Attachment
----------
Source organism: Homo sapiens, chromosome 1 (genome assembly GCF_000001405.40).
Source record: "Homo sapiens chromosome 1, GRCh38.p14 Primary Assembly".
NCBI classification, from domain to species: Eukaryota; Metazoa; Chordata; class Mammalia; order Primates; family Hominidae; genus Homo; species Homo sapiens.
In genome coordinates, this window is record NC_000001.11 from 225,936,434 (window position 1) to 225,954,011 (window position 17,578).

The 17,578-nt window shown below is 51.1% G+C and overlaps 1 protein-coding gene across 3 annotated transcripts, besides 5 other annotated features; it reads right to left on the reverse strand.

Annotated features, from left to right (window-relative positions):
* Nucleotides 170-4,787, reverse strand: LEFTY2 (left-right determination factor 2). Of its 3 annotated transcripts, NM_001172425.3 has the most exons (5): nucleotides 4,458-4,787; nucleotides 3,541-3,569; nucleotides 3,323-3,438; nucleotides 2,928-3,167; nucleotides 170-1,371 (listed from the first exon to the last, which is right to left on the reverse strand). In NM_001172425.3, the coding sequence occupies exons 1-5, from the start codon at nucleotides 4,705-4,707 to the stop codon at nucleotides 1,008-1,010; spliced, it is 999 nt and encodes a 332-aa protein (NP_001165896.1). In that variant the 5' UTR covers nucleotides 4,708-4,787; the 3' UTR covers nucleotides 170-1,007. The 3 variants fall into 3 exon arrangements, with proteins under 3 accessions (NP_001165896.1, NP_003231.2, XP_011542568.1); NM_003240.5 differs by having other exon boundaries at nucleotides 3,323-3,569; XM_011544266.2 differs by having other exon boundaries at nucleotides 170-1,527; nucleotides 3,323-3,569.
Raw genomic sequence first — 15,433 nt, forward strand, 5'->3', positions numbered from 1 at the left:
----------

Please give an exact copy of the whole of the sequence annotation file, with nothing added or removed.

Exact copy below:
Source organism: Homo sapiens, chromosome 1 (genome assembly GCF_000001405.40).
Source record: "Homo sapiens chromosome 1, GRCh38.p14 Primary Assembly".
NCBI classification, from domain to species: Eukaryota; Metazoa; Chordata; class Mammalia; order Primates; family Hominidae; genus Homo; species Homo sapiens.
In genome coordinates, this window is record NC_000001.11 from 225,936,434 (window position 1) to 225,954,011 (window position 17,578).

The 17,578-nt window shown below is 51.1% G+C and overlaps 1 protein-coding gene across 3 annotated transcripts, besides 5 other annotated features; it reads right to left on the reverse strand.

Annotated features, from left to right (window-relative positions):
* Nucleotides 170-4,787, reverse strand: LEFTY2 (left-right determination factor 2). Of its 3 annotated transcripts, NM_001172425.3 has the most exons (5): nucleotides 4,458-4,787; nucleotides 3,541-3,569; nucleotides 3,323-3,438; nucleotides 2,928-3,167; nucleotides 170-1,371 (listed from the first exon to the last, which is right to left on the reverse strand). In NM_001172425.3, the coding sequence occupies exons 1-5, from the start codon at nucleotides 4,705-4,707 to the stop codon at nucleotides 1,008-1,010; spliced, it is 999 nt and encodes a 332-aa protein (NP_001165896.1). In that variant the 5' UTR covers nucleotides 4,708-4,787; the 3' UTR covers nucleotides 170-1,007. The 3 variants fall into 3 exon arrangements, with proteins under 3 accessions (NP_001165896.1, NP_003231.2, XP_011542568.1); NM_003240.5 differs by having other exon boundaries at nucleotides 3,323-3,569; XM_011544266.2 differs by having other exon boundaries at nucleotides 170-1,527; nucleotides 3,323-3,569.
Raw genomic sequence first — 15,433 nt, forward strand, 5'->3', positions numbered from 1 at the left: